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The Teacher as Spiritual Friend

Having understood the first noble truth, your relationship with your teacher begins to evolve into a different level in the Mahayana, the vehicle of the bodhisattva path. He or she becomes the kalyanamitra, a Sanskrit word meaning “spiritual friend,” or “friend in the virtue.”

The kalyanamitra is less heavy-handed than the elder or parent, but on the other hand, he is more heavy-handed. He is like a rich uncle who provides money for the family. However, he doesn’t want them to just lounge around and live off his money. The rich uncle would like to be more constructive than that; he would like to have industrious relatives, so that he can increase his capital. Unlike a rich uncle in ordinary life, the bodhisattva’s approach, the Mahayana approach, is not based on self-aggrandizement. It isn’t self-centered. It is a much closer relationship. The teacher has become a spiritual friend. When relatives give us advice, we have a certain attitude toward their advice: we know that we are being told the relative truth. It has some value, it has some application, but it is still relative truth. When friends give us advice, its effect is more immediate and personal. If we are criticized by our parents, we think it’s their trip, or we think something is wrong with their approach, so we take it lightly. But if we are criticized by our friends, we feel startled. We begin to think there may be some element of truth in what they are saying.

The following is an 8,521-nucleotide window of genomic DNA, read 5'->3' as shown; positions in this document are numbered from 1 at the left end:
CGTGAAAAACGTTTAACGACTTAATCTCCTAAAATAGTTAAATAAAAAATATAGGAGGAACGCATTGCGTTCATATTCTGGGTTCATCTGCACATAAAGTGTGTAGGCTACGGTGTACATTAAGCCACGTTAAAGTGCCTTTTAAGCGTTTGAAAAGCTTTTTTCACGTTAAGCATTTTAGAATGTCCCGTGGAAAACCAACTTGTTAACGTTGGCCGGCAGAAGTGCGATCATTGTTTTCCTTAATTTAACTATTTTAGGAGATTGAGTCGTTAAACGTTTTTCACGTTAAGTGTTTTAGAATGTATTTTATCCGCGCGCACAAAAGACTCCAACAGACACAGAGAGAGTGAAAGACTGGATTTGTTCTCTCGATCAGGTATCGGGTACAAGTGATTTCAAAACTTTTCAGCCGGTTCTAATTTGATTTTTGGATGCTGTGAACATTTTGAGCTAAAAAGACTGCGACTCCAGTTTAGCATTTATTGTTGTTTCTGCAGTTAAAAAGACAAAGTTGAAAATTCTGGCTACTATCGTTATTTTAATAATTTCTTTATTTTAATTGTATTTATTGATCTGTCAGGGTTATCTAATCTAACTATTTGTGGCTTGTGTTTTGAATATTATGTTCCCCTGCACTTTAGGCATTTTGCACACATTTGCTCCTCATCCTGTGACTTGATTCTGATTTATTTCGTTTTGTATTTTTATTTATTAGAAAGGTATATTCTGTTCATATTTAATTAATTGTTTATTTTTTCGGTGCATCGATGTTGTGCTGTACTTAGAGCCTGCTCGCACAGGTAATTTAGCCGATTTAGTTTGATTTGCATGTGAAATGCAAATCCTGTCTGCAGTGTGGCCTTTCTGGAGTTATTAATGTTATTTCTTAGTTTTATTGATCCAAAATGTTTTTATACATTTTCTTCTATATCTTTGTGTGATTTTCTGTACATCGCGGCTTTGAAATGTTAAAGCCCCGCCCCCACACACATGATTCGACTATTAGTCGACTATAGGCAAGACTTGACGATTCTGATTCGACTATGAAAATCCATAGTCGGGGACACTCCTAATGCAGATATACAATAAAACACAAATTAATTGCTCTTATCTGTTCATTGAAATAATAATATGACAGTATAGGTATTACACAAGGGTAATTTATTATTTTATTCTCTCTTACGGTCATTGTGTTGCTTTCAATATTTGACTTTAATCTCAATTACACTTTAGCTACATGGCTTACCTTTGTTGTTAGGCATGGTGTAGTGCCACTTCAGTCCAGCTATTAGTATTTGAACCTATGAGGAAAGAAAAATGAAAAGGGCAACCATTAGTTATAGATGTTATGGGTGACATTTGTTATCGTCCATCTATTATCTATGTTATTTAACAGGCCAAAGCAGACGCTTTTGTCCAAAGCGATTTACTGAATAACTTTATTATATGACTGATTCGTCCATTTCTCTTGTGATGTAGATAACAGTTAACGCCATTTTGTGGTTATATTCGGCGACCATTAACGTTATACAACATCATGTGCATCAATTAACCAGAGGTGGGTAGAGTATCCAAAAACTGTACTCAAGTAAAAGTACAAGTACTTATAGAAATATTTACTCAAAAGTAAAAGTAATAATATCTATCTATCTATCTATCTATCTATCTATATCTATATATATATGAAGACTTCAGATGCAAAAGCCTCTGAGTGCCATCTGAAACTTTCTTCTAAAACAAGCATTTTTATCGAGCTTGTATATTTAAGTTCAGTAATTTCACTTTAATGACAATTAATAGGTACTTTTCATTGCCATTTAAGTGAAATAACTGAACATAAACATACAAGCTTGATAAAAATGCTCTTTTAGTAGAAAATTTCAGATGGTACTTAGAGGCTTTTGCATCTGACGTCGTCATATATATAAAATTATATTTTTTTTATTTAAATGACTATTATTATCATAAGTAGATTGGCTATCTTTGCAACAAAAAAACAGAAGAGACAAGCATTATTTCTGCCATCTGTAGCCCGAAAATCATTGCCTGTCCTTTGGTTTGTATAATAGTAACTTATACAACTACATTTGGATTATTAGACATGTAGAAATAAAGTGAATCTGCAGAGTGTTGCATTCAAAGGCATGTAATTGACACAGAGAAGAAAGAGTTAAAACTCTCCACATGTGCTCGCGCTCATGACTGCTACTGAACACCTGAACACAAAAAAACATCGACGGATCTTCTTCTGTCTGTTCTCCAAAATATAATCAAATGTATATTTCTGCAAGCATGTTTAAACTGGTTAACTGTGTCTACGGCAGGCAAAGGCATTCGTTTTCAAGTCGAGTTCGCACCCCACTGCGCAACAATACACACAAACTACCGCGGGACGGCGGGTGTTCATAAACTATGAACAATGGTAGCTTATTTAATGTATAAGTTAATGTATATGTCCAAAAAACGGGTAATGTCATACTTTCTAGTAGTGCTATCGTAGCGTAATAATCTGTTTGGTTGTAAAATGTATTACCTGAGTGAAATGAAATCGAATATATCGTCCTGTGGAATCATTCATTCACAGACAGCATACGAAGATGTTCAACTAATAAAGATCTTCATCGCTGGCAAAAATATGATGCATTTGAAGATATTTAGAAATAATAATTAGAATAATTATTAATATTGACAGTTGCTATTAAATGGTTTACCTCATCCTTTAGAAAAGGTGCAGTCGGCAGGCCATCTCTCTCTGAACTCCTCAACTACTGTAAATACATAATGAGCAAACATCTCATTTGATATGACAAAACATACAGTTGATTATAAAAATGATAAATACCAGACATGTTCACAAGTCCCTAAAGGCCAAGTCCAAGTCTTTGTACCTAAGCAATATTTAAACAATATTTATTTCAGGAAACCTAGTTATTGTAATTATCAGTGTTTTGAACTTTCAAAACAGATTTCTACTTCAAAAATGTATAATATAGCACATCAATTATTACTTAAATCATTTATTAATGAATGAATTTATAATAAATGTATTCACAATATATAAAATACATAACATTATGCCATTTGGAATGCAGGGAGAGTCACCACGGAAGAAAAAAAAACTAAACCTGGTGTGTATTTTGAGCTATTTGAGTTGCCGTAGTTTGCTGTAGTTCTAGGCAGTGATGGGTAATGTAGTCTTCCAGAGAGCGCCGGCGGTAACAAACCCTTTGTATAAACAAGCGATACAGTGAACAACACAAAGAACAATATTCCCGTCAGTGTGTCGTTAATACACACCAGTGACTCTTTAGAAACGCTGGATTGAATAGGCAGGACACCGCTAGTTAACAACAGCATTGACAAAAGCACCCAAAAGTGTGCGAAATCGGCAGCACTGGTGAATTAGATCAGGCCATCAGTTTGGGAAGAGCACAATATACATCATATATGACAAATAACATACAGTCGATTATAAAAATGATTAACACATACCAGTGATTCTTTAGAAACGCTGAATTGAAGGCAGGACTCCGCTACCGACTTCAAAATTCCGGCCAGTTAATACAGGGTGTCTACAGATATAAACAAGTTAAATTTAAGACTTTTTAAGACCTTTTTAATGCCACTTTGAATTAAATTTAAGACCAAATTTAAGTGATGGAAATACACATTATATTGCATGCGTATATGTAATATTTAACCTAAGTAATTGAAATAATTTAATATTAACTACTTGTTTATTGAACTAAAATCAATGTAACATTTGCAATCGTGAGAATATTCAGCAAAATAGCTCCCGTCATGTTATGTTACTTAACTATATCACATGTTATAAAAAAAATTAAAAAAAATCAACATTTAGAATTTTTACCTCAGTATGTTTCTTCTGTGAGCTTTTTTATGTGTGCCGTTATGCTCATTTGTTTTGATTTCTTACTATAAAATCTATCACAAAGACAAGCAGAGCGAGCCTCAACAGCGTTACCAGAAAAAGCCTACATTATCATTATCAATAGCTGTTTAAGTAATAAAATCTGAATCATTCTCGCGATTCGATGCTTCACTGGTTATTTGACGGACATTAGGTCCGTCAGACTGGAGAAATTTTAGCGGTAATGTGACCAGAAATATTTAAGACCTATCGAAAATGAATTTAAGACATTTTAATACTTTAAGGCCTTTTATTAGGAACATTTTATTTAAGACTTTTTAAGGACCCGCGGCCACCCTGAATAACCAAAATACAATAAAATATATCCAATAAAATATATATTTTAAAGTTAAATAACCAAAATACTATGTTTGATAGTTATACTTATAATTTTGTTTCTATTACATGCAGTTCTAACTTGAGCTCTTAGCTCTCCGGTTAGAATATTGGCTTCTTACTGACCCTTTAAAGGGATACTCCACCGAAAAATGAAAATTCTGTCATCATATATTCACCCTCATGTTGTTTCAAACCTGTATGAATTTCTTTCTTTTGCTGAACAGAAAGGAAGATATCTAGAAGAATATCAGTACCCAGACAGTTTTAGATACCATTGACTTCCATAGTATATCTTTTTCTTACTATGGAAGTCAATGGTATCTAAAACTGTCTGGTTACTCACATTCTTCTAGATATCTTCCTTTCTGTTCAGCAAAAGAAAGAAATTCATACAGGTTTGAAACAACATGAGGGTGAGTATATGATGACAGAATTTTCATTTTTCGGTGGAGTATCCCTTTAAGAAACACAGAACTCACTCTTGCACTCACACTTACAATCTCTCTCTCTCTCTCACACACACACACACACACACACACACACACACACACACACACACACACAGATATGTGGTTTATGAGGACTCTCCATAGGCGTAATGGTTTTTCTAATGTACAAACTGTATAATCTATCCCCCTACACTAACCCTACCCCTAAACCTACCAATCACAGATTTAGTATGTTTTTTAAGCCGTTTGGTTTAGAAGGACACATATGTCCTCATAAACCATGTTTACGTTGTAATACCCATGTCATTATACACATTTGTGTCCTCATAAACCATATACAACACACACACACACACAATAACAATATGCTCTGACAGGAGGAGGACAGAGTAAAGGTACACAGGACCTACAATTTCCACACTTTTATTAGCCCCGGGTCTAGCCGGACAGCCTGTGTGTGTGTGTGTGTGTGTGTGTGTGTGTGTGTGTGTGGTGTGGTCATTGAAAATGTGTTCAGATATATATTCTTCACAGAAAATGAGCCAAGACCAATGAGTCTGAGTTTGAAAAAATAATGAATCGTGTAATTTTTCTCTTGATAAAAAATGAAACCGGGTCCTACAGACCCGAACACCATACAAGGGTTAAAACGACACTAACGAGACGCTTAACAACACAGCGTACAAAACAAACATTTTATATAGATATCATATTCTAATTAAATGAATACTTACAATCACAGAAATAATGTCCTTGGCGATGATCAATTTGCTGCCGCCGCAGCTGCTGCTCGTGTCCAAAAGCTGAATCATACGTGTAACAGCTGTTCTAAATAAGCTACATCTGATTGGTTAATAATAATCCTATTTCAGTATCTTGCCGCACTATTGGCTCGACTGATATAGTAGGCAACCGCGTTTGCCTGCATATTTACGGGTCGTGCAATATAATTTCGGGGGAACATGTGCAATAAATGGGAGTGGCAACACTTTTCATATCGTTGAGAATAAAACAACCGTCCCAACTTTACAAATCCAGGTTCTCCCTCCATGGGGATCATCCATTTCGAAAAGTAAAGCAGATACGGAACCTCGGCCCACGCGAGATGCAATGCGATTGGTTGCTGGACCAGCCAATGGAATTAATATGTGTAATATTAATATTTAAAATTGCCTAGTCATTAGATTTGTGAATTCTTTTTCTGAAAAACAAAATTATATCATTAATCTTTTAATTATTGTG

So in the Mahayana, the teacher is a spiritual friend. He or she is much more demanding than the purely relative level. The spiritual friend makes us much more watchful and conscientious. At that point, relative truth has already become somewhat old hat: we already know about pain, the origin of pain, cessation, and the path, the four noble truths. At this point, the spiritual friend tells us, “Don’t just work on yourself. Do something about others. Relate with your projections rather than with the projector alone. Do something about the world outside and try to develop some sense of sympathy and warmth in yourself.”

That is usually quite hard for us to do. We are already upset and uptight and resentful that life is painful. It’s very hard to relax, to let go of that. But it can be done. It’s being done in the present and it will be done in the future. So how about giving an inch? Just letting go a little bit? Opening a little bit? We could be generous and disciplined at the same time. Therefore we should be patient and exert ourselves, be aware of everything that is happening, and be clear, all at the same time. That is the teacher’s prescription.

Following this approach is what is called the practice of the six paramitas. These six transcendent actions—generosity, discipline, patience, exertion, meditation, and discriminating wisdom—are practiced by the Mahayana practitioner, the bodhisattva.

This practice puts us in the spotlight, so to speak. We have a general sense of wanting to open, for the very reason that we have nothing to lose. Our life is already a bundle of misery and chaos. Since we already have nothing to lose, we gain something by just giving, opening. That step is the transition between experiencing the teacher as elder and as spiritual friend.


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